Sometimes it’s fun to take a wee nip from several bottles of single malt one after the other to accentuate the differences between them. I’ve done it many times and it often reveals something new in a single malt I’ve tasted many times before but on its own. Today I’ve chosen randomly from my cupboard: Bowmore 12, Scapa 16 (both at 40% alcohol) and Laphroaig Triple Wood (at 48%). I
Another bottle of single malt scotch I’ve had opened in my cupboard for about a year is the Canadian Edition of Glenfiddich’s “Cask of Dreams” from 2012. $100 in Canada for the proper 750ml bottle, 48.8% alcohol, no age statement but supposedly no less than 14 years old. Limited to 20 casks, I bought a second bottle as an investment. So in ten years it’ll be worth $150 instead $100.
I tried the Aaran 14 because Ralfy liked it. But I didn’t like it as much as he did. His review doesn’t start until around the 5:00 mark. $63 for a 700ml bottle. It’s 46% alcohol, non-chill filtered, no added colour. All good stuff. Let’s get down to it… Nose: Lemon-lime perfume with light malt and buttercup. No peat. Taste: Sharp flavours like lilac, lime zest, salt & vinegar chips,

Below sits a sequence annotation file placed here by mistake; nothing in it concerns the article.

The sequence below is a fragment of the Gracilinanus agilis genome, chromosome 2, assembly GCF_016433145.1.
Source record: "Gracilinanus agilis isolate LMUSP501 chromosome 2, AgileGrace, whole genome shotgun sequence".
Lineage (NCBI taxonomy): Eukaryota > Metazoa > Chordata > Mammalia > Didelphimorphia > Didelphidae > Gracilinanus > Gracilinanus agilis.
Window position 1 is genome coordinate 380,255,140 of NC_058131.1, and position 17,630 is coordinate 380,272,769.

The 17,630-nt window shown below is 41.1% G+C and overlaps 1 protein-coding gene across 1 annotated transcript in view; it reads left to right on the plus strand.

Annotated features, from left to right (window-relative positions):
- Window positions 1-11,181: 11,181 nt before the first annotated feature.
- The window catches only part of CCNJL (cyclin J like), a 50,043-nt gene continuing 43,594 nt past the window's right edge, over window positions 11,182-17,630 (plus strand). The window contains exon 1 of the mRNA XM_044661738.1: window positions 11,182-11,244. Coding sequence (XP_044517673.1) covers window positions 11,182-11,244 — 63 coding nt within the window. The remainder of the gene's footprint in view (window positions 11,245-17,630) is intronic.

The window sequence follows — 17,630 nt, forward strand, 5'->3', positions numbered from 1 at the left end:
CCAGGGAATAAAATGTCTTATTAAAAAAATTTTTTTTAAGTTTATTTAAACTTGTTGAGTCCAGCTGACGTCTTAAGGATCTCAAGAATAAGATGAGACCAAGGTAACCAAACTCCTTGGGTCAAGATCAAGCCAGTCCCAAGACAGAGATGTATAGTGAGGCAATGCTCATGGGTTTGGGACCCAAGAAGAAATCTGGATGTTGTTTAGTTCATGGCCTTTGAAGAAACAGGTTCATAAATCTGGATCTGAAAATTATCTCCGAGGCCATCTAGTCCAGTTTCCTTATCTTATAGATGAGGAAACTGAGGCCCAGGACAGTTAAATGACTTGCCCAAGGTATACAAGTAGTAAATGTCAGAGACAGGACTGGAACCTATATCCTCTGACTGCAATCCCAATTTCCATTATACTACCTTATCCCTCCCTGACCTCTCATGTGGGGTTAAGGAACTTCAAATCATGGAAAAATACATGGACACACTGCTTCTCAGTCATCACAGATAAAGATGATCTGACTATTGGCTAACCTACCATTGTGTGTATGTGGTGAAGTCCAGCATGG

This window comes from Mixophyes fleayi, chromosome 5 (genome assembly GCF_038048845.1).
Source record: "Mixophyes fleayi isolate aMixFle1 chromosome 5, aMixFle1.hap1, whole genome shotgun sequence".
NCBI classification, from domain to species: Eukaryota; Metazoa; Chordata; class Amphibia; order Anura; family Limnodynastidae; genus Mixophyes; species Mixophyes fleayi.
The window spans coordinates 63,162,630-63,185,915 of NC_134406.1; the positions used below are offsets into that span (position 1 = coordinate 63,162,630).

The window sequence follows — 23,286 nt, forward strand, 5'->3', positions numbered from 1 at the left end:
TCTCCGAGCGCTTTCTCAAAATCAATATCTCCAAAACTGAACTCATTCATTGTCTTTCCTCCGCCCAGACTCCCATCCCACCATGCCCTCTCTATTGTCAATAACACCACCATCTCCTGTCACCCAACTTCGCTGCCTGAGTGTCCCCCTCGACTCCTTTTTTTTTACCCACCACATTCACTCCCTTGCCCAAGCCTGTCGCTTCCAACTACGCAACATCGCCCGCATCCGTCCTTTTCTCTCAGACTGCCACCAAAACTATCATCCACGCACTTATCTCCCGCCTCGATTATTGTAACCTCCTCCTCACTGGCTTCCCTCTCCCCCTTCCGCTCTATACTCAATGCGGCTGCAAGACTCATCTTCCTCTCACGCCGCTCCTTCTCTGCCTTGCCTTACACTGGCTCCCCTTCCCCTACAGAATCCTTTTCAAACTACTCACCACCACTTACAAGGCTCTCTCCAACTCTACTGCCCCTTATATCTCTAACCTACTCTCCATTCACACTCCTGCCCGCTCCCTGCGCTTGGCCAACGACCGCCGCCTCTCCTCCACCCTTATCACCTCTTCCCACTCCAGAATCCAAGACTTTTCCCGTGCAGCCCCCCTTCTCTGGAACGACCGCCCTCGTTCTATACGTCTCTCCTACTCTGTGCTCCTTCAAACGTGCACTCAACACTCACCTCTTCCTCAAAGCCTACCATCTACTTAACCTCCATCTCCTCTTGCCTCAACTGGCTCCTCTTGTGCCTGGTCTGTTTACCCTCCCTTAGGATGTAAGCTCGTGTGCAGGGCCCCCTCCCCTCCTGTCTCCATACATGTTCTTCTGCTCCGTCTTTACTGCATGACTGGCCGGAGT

THE OLD STRATHISLA (Before 2013) (Written on March 31, 2014.) I suppose I should get around to laying down my thoughts and feelings about the rest of the single malt scotches I’ve had opened in my cupboard for the past year. I put the breaks on reviewing scotches too early because a good bottle of single malt when it’s full will often morph into a whole other beast when it’s
A malt mate of mine, Peaty Paterson, sent me two 50ml plastic bottles of single malt that were poured from regular sized bottles, both unfortunately poured from the bottom of the bottles, which means the whiskies in the sample bottles were bereft of the fresh aromas and flavours that usually accompany a newly opened bottle. Sampling the heavily oxidized dregs at the bottom of the bottle is not a fair